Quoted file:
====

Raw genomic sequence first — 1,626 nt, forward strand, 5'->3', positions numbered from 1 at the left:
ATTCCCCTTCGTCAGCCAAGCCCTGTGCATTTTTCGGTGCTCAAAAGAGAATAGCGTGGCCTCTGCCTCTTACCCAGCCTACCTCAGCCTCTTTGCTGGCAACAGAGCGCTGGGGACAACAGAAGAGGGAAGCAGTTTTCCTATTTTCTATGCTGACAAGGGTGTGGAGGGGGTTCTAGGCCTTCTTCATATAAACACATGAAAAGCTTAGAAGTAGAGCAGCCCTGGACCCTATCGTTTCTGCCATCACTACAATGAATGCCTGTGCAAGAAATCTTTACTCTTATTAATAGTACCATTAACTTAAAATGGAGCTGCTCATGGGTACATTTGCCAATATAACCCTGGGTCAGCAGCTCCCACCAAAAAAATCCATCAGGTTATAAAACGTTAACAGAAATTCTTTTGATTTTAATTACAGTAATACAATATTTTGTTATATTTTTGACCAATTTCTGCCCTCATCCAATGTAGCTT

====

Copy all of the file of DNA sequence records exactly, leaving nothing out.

Raw genomic sequence first — 1,626 nt, forward strand, 5'->3', positions numbered from 1 at the left:
ATTCCCCTTCGTCAGCCAAGCCCTGTGCATTTTTCGGTGCTCAAAAGAGAATAGCGTGGCCTCTGCCTCTTACCCAGCCTACCTCAGCCTCTTTGCTGGCAACAGAGCGCTGGGGACAACAGAAGAGGGAAGCAGTTTTCCTATTTTCTATGCTGACAAGGGTGTGGAGGGGGTTCTAGGCCTTCTTCATATAAACACATGAAAAGCTTAGAAGTAGAGCAGCCCTGGACCCTATCGTTTCTGCCATCACTACAATGAATGCCTGTGCAAGAAATCTTTACTCTTATTAATAGTACCATTAACTTAAAATGGAGCTGCTCATGGGTACATTTGCCAATATAACCCTGGGTCAGCAGCTCCCACCAAAAAAATCCATCAGGTTATAAAACGTTAACAGAAATTCTTTTGATTTTAATTACAGTAATACAATATTTTGTTATATTTTTGACCAATTTCTGCCCTCATCCAATGTAGCTT